So what about delaying the election? The problem here is that the longer FIFA goes without a president, the longer this farce will continue. However, if the election is still to happen, the general consensus is for it to be delayed until any investigations into potential candidates are concluded.

Bring in an external presidential candidate

The idea of bringing in an external president to run FIFA until it is out of the mire it currently resides, or perhaps even longer term, has been publicly backed by Thomas Bach, president of the International Olympic Committee. The theory makes a lot of sense. Someone with no previous ties and “of high integrity” coming in and reigning in the wild horses seems the ideal solution, but, in practice, it will likely take more than one person to change the mind, body and soul of FIFA.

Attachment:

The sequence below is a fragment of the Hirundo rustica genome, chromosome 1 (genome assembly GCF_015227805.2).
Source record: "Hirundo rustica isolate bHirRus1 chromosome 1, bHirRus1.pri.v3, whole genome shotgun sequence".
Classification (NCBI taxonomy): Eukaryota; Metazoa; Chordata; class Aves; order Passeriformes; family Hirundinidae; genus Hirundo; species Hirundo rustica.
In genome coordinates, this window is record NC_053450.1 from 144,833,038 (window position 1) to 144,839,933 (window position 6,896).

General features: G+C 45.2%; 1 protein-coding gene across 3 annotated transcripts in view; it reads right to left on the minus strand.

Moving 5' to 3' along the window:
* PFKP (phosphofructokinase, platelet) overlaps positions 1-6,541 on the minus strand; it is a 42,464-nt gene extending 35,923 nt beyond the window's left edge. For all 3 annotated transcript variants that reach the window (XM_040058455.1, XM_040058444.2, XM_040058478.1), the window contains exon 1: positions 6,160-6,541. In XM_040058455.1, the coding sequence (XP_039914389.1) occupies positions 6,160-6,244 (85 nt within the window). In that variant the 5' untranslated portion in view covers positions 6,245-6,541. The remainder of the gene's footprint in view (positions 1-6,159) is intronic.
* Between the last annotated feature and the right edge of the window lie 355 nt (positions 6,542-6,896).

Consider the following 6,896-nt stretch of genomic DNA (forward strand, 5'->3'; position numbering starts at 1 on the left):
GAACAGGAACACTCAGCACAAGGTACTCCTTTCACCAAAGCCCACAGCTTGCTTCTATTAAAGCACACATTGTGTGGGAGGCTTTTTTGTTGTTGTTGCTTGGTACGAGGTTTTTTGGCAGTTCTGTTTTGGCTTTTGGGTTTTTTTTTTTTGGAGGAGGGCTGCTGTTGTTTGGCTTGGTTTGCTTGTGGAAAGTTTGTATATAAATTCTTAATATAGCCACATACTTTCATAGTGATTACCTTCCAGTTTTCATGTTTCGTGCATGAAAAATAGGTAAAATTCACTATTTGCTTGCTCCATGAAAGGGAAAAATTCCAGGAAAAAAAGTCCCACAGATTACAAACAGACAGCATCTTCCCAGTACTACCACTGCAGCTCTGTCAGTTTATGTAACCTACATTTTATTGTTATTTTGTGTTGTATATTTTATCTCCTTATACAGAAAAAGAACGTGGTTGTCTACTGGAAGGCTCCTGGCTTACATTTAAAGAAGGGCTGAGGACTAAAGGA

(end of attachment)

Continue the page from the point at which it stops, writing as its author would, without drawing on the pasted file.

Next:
There is not going to be a huge amount of the public sad to see the current FIFA candidates denied the opportunity to sit at the head of the table, but many are too concerned about one thing: what is to stop this external president from joining the feast?

In particular, the IOC speaking up on the issue is hugely ironic, considering the controversies that have tarnished the Olympics in the past. In fact, some even believe that there is a lot to be learnt from the IOC in FIFA’s very own Carry On… spin off.

Complete overhaul or replacing of FIFA

This is the most extreme option of the three, but one many believe is necessary to truly rid football of its rotten apples. By changing the way the world football governing body works, and who is in power, there can be new life breathed into the decaying corpse so long considered a criminal haven.

However, it would be hard to see a change of governance without a state of chaos engulfing football for a few years. Other questions would be raised too: will all rules be reviewed? Who will choose the new employees and how can anyone be so sure the corruption won’t enshroud them too?